Evolutionary history of humans

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The evolutionary history of humans:

The evolutionary history of humans is the history of life on earth and how it has evolved since life first originated until the present day.

There are three main models that have been proposed to explain how Homo sapiens arose. All of the models incorporate the fact that Homo erectus was the first hominin to leave Africa and inhabit Eurasia [1].

1) The Multiregional model

The Multiregional Model posits that modern human (H. sapiens) populations arose independently from isolated populations of H. erectus.[2]

2) The Africa replacement model

The Out of Africa hypothesis posits that modern humans originated in Africa, members of this species moving into the rest of the old world displacing the descendants of H. erectus that they encountered.[3]

Multiregional and out of africa model .jpg

[4]

3) The Hybridization model

The Hybridization model proposes that H. sapiens evolved only once in Africa and, after dispersal out of Africa, hybridization took place between modern human and Archaic humans as their populations made contact [5].

How can we test these models?

We can compare the sequences of modern humans in different populations. Once the sequences are isolated, communities of small effective population size will rapidly accumulate differences by drift. These differences allow us to map relationships between populations and patterns of gene flow (interbreeding).

Neanderthals

Neanderthals are descendants of the original H. erectus populations who left Africa about 1 million years ago.

Did Neanderthals and modern humans interbreed?

Neanderthals lived in Europe between 300,000 and 30,000 years ago. The out of Africa hypothesis posits that modern humans displaced them when they reached Europe about 50,000 years ago, without any interbreeding. The last Neanderthal died out about 30,000 years ago.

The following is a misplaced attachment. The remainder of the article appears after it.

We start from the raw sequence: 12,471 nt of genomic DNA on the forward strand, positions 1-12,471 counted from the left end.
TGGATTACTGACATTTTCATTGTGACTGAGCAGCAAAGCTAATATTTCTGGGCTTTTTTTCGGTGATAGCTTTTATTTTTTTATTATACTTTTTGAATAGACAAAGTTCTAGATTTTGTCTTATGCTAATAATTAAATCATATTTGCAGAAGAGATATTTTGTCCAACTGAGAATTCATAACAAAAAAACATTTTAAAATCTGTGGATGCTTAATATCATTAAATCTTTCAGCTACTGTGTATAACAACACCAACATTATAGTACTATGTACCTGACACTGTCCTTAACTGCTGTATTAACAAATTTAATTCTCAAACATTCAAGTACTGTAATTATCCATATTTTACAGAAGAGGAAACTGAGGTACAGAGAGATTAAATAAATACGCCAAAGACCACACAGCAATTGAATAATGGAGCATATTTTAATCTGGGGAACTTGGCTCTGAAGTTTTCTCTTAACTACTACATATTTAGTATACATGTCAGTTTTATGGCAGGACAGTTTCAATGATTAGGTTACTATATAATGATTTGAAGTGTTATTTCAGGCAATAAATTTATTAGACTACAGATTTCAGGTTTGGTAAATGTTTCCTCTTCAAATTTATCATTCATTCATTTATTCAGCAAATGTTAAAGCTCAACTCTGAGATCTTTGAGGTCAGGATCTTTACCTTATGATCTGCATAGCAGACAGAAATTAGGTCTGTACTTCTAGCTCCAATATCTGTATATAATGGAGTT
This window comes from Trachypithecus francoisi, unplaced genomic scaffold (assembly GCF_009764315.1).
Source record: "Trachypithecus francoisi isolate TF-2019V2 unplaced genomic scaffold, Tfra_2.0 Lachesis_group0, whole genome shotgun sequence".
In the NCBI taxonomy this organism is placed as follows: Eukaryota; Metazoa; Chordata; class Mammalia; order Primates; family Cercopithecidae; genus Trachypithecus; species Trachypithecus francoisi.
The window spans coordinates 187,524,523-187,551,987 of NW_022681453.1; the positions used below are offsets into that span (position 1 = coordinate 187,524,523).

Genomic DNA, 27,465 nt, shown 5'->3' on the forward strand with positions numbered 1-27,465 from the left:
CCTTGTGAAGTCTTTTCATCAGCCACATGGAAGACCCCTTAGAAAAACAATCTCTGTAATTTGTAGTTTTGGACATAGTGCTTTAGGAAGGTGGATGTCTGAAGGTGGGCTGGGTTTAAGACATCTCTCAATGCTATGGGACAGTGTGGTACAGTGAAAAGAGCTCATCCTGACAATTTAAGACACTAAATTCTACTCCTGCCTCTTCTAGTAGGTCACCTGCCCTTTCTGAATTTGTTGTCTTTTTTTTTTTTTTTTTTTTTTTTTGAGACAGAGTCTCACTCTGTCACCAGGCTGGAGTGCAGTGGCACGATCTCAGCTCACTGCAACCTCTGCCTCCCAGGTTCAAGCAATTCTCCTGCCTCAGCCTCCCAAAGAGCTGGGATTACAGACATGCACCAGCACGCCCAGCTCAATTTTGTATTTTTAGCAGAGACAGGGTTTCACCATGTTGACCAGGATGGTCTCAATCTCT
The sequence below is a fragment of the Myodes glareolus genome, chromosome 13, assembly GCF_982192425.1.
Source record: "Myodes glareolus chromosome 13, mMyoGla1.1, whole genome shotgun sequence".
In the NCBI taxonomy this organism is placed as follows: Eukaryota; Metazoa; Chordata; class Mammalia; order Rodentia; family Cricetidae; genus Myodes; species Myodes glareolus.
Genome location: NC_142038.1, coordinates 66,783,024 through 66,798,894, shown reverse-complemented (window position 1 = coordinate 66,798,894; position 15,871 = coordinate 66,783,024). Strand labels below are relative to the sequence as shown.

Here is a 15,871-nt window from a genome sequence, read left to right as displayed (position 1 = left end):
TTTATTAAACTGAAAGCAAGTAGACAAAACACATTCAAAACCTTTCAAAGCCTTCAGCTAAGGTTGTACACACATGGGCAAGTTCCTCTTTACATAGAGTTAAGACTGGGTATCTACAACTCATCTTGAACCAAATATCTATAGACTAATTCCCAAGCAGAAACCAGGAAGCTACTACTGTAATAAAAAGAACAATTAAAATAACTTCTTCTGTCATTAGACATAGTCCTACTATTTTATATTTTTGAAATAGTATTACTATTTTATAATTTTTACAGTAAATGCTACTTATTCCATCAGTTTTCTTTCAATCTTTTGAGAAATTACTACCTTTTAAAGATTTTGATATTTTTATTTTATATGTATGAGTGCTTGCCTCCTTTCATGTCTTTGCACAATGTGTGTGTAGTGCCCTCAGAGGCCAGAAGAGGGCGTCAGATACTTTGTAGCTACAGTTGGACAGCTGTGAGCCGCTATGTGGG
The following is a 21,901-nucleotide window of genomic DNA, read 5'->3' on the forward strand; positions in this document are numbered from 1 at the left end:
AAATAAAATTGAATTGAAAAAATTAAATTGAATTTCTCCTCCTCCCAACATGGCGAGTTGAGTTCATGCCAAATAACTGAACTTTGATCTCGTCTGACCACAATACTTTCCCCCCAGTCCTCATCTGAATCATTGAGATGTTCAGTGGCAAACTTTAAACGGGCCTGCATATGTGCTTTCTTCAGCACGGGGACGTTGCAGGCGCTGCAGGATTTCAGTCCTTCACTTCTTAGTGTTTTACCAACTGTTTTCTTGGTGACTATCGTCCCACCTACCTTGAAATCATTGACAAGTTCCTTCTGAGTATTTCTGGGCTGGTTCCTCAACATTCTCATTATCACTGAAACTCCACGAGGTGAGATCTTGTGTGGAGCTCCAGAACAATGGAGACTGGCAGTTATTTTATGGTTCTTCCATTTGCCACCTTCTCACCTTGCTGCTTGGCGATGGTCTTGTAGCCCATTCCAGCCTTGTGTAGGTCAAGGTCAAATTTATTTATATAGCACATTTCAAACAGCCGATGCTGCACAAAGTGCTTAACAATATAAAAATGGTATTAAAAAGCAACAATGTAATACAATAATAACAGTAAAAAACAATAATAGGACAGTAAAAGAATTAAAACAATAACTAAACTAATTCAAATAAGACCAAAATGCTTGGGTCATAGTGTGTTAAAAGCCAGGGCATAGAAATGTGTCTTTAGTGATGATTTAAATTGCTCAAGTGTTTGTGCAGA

To test whether Neanderthals are more closely related to some present day humans than others, SNPs (single nucleotide polymorphisms) were identified by comparing one randomly chosen sequence from each of two present-day humans (H1, H2) and asked if the Neanderthals matched the alleles of the two individuals equally often – if not then it can be concluded that one human contains more Neanderthal DNA than the other.

Individuals in Eurasia carry regions in their genome that are closely related to those in Neanderthals and distant from other present day humans. Some data suggests that between 1 and 4% of the genomes of people in Eurasia are derived from Neanderthals.

References

  1. Daniel L. Hartl, Maryellen Ruvolo: 2012: Genetics - analysis of genes and genomes: 8th ed: USA: Hartl, Daniel L.
  2. Daniel L. Hartl, Maryellen Ruvolo: 2012: Genetics - analysis of genes and genomes: 8th ed: USA: Hartl, Daniel L.
  3. Daniel L. Hartl, Maryellen Ruvolo: 2012: Genetics - analysis of genes and genomes: 8th ed: USA: Hartl, Daniel L.
  4. https://www.google.co.uk/search?q=the+multiregional+model&rlz=1C1ASUT_en-GBGB447GB447&espv=210&es_sm=93&source=lnms&tbm=isch&sa=X&ei=WYaCUvyXBdKQ7AaM8oDYCw&ved=0CAkQ_AUoAQ&biw=1366&bih=667#es_sm=93&espv=210&q=multiregional+model&tbm=isch&facrc=_&imgdii=_&imgrc=zw9NKzsxgWM5dM%3A%3BA23_uAI4kEhvpM%3Bhttp%253A%252F%252Fen.citizendium.org%252Fimages%252F7%252F7f%252FMultireg.jpg%3Bhttp%253A%252F%252Fen.citizendium.org%252Fwiki%252Fneanderthal%3B360%3B272
  5. Daniel L. Hartl, Maryellen Ruvolo: 2012: Genetics - analysis of genes and genomes: 8th ed: USA: Hartl, Daniel L.
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